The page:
2019 Weather Outlook

By Troy Smith   |  

Favorable range conditions across many parts of the U.S. cattle industry have been influenced by what Art Douglas calls “a classic El Niño weather pattern.” A year ago, the Creighton University professor emeritus of atmospheric science predicted the coming of El Niño, which is characterized by warm sea surface temperatures in the central equatorial Pacific. Douglas again shared his long-range forecast at the CattleFax Industry Outlook Seminar, hosted during the 2019 Cattle Industry Convention in New Orleans, La. This time, Douglas told attendees that El Niño shows signs of weakening.

El Niño is credited for wetter-than-average conditions in large portions of the United States, especially in states along the Gulf of Mexico and to a lesser degree in California and the Southwest. At the same time, drier conditions often are observed in the Pacific Northwest and the Rocky Mountains.

“It’s not going away soon,” stated Douglas, explaining that El Niño will continue to influence weather conditions for the remainder of winter and through the spring. However, El Niño appears to have peaked, with a slow cooling of Pacific waters now beginning.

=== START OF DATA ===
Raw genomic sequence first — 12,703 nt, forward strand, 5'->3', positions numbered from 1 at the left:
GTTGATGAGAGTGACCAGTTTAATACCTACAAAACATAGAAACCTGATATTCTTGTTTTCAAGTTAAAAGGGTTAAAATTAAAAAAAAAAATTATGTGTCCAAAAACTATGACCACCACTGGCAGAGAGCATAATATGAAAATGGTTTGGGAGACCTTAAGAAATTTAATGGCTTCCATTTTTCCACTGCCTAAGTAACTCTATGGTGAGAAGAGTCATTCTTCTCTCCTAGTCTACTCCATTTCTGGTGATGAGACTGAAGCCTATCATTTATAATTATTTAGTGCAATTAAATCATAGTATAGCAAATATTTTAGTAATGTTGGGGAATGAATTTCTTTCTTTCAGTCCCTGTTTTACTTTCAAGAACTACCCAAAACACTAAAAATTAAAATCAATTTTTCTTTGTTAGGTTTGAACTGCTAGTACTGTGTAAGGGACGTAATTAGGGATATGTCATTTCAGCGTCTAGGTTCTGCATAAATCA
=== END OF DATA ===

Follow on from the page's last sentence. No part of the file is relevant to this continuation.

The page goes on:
For the near term, Douglas predicted a chilly February, followed by a mild spring across much of cattle country. The southern tier of states could see a wetter-than-average spring, with drier conditions in the East. He expects warm and drier conditions in the Corn Belt.

“I don’t mean drought conditions, but it won’t be wet. There should be no planting delay,” explained Douglas.

The forecast favors an active monsoon season in the Southwest and increased moisture in previously dry portions of the Northwest. Summer’s weather will depend on how quickly El Niño fades.

Looking far into the future, Douglas noted how the Earth’s north magnetic pole has been gradually moving away from Canada and toward Siberia. The pole’s creep has been underway for 20 years or so, and could be related to a shift northward of the planet’s major cold region.

“If anything,” opined Douglas, “it’s a good thing.”